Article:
Only four states (California, Maryland, New Jersey and New York) and the District of Columbia have rent-control laws on the books either state-wide or at the municipal level, according to the National Multifamily Housing Council, a trade organization representing the apartment industry.

In another nine states, there are no rent control laws on the books — nor are there laws preempting rent control ordinances. The remaining 37 states either have state laws preempting rent control ordinances at the local level or require local governments to get approval from state legislatures to enact such provisions.

Even though rent control laws are rare, more cities across the country have been exploring them, likely a reflection of soaring housing costs nationwide. Voters have succeeded in putting referenda on the ballots in cities like Glendale, Calif., Newark, N.J., and Portland, Maine, that would create or strengthen rent control laws. And activists in cities like Minneapolis and Seattle are pushing for rents to be regulated, even though their state governments have been rent control ordinances.

A recent poll also found that a 55% majority of voters in California’s Orange and San Diego counties supported rent control policies, according to the Orange County Register.

Other studies show that rent control likely doesn’t work

While rent-control policies are aimed at keeping housing affordable, it often has the reverse effect in practice.

There is evidence that renters pay more in rent-controlled cities, according to the Urban Institute, a Washington, D.C., think-tank. These policies generally raise the rents in uncontrolled apartments. “Given the current research, there seems to be little one can say in favor of rent control,” wrote Peter Tatian, a senior fellow in the Urban Institute’s Metropolitan Housing and Communities Policy Center.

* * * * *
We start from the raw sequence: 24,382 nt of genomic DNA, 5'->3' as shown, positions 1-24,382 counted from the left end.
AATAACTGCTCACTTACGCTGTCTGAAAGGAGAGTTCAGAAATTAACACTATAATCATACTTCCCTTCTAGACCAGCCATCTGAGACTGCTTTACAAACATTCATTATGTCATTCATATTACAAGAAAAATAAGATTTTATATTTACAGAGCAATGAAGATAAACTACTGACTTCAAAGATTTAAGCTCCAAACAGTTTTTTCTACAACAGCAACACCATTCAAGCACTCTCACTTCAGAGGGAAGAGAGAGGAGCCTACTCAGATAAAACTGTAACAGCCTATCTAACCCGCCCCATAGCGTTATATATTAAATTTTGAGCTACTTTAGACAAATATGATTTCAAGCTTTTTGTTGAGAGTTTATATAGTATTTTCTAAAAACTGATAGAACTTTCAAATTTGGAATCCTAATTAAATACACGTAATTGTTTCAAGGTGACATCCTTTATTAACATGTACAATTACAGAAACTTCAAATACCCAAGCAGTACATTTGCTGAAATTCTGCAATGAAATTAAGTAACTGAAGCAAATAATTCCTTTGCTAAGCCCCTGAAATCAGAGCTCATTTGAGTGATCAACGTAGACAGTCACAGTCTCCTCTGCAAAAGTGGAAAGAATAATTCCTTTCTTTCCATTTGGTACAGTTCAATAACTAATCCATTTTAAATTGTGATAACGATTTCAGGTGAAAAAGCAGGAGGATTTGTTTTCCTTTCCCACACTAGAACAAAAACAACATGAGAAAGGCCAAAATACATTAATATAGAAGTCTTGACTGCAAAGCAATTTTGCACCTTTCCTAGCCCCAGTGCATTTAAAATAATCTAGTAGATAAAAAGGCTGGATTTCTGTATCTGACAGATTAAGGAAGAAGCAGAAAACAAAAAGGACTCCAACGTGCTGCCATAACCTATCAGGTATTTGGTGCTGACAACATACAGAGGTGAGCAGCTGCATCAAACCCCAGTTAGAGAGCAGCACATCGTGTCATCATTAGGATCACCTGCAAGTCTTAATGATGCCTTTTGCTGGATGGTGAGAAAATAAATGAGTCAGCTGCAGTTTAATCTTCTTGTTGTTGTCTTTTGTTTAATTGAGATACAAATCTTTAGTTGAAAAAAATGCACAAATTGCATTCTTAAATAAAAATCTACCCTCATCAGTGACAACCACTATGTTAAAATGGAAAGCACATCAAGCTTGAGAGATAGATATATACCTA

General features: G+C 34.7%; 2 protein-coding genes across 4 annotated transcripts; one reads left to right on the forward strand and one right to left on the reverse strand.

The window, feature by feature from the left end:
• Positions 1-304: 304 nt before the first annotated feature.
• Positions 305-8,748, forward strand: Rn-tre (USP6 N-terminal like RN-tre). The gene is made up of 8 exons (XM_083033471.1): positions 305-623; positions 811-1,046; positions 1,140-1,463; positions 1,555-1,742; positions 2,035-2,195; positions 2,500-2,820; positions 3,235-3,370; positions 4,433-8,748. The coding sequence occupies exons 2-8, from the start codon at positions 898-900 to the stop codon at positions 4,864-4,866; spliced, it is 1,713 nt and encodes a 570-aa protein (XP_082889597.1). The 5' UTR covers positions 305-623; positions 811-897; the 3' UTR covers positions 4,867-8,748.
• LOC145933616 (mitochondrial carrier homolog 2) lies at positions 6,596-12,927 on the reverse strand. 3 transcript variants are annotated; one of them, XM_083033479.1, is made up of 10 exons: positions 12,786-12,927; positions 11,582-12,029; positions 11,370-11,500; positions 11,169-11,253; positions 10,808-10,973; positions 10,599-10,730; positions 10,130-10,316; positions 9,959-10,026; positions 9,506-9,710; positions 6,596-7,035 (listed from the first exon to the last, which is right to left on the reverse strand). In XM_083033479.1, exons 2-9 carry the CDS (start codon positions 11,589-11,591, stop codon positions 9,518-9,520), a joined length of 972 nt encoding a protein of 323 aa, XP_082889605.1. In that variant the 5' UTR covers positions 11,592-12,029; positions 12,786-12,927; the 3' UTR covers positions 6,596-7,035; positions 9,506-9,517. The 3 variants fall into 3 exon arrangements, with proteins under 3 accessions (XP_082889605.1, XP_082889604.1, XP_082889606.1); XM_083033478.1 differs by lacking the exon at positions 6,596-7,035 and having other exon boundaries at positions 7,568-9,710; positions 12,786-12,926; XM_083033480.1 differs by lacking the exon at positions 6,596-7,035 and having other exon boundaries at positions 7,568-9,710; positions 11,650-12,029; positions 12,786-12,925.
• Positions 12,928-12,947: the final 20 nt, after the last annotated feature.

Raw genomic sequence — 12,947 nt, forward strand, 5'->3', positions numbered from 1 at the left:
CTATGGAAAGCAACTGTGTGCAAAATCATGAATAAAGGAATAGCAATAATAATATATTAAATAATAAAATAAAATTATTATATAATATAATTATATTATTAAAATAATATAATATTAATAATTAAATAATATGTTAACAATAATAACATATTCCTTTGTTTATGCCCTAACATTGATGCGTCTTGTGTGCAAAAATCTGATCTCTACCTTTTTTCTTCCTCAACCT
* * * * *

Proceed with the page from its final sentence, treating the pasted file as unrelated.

One theory for the increase in property values: Studies have shown that the construction of new rental units decreased in many cities after they implemented rent-control regulations, according to the National Multifamily Housing Council. Consequently, the supply of rental properties may not grow to accommodate increased demand in these cities. Many people will remain in rent-controlled apartments and pass them along to family or friends, meaning that fewer vacancies come up. That leaves people looking for housing with fewer options.

Studies have also found that rent-controlled apartment buildings are kept in worse conditions, a reflection of negligence on the part of landlords and tenants alike.



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Should You Accept Section 8 As A Landlord?

Thu, 10/19/2017 - 3:16pm

If you are a landlord with a few properties or even a massive portfolio to rent out, chances are you’ve wondered to yourself at one time or another whether or not you should start accepting Section 8 housing subsidies for low-income tenants. This can be a difficult choice to make, as many landlords have the idea that opening their doors to Section 8 tenants opens them up to having to accept tenants they would otherwise reject. However, there can be some very significant advantages to becoming a Section 8 landlord, and the cons aren’t as large as some people are led to believe.

Advantages Of Accepting Section 8

The biggest perk of accepting Section 8 subsidies is the fact that a substantial part of the rent money you are owed will show up reliably and on time each and every month. The portion of the rent that the government will pay is dependent upon a few different factors but is usually between 40% and 70% of the total. The rest of the rent will be up to your tenant to pay, but with Section 8 subsidies, you at least know that you will receive rental income monthly, even if your tenant slips into paying late.